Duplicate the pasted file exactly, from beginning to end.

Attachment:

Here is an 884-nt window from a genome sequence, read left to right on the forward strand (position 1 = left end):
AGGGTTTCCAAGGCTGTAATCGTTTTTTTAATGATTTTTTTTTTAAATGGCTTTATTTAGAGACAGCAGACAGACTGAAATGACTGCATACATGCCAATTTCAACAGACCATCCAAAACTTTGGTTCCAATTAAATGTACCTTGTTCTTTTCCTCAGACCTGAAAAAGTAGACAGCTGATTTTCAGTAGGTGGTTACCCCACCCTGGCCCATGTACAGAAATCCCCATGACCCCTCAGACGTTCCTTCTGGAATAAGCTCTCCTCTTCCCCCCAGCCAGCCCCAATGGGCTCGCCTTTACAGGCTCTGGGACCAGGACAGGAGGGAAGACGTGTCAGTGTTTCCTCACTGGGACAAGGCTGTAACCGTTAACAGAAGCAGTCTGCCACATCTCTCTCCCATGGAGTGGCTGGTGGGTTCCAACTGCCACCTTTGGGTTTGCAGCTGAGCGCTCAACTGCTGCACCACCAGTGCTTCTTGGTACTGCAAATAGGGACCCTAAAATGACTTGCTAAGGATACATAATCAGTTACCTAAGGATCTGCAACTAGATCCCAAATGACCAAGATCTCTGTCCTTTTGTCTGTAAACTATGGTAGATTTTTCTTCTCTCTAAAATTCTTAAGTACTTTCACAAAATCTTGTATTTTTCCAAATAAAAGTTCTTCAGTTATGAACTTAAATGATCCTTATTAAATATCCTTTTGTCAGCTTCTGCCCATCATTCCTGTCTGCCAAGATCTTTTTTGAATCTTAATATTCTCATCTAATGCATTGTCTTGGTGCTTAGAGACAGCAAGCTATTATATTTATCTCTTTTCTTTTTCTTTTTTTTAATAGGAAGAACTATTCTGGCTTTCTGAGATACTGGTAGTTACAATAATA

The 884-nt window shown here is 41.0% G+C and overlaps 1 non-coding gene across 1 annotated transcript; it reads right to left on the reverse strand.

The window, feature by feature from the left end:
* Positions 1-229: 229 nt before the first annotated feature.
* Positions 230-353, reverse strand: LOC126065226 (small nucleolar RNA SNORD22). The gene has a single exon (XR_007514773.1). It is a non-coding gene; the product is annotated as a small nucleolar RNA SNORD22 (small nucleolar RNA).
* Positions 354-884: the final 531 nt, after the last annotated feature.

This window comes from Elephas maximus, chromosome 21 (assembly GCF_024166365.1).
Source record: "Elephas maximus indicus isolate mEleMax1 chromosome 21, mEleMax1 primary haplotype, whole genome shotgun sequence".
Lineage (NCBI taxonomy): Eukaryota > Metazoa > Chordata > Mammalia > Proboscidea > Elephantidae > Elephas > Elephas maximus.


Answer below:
Here is an 884-nt window from a genome sequence, read left to right on the forward strand (position 1 = left end):
AGGGTTTCCAAGGCTGTAATCGTTTTTTTAATGATTTTTTTTTTAAATGGCTTTATTTAGAGACAGCAGACAGACTGAAATGACTGCATACATGCCAATTTCAACAGACCATCCAAAACTTTGGTTCCAATTAAATGTACCTTGTTCTTTTCCTCAGACCTGAAAAAGTAGACAGCTGATTTTCAGTAGGTGGTTACCCCACCCTGGCCCATGTACAGAAATCCCCATGACCCCTCAGACGTTCCTTCTGGAATAAGCTCTCCTCTTCCCCCCAGCCAGCCCCAATGGGCTCGCCTTTACAGGCTCTGGGACCAGGACAGGAGGGAAGACGTGTCAGTGTTTCCTCACTGGGACAAGGCTGTAACCGTTAACAGAAGCAGTCTGCCACATCTCTCTCCCATGGAGTGGCTGGTGGGTTCCAACTGCCACCTTTGGGTTTGCAGCTGAGCGCTCAACTGCTGCACCACCAGTGCTTCTTGGTACTGCAAATAGGGACCCTAAAATGACTTGCTAAGGATACATAATCAGTTACCTAAGGATCTGCAACTAGATCCCAAATGACCAAGATCTCTGTCCTTTTGTCTGTAAACTATGGTAGATTTTTCTTCTCTCTAAAATTCTTAAGTACTTTCACAAAATCTTGTATTTTTCCAAATAAAAGTTCTTCAGTTATGAACTTAAATGATCCTTATTAAATATCCTTTTGTCAGCTTCTGCCCATCATTCCTGTCTGCCAAGATCTTTTTTGAATCTTAATATTCTCATCTAATGCATTGTCTTGGTGCTTAGAGACAGCAAGCTATTATATTTATCTCTTTTCTTTTTCTTTTTTTTAATAGGAAGAACTATTCTGGCTTTCTGAGATACTGGTAGTTACAATAATA

The 884-nt window shown here is 41.0% G+C and overlaps 1 non-coding gene across 1 annotated transcript; it reads right to left on the reverse strand.

The window, feature by feature from the left end:
* Positions 1-229: 229 nt before the first annotated feature.
* Positions 230-353, reverse strand: LOC126065226 (small nucleolar RNA SNORD22). The gene has a single exon (XR_007514773.1). It is a non-coding gene; the product is annotated as a small nucleolar RNA SNORD22 (small nucleolar RNA).
* Positions 354-884: the final 531 nt, after the last annotated feature.

This window comes from Elephas maximus, chromosome 21 (assembly GCF_024166365.1).
Source record: "Elephas maximus indicus isolate mEleMax1 chromosome 21, mEleMax1 primary haplotype, whole genome shotgun sequence".
Lineage (NCBI taxonomy): Eukaryota > Metazoa > Chordata > Mammalia > Proboscidea > Elephantidae > Elephas > Elephas maximus.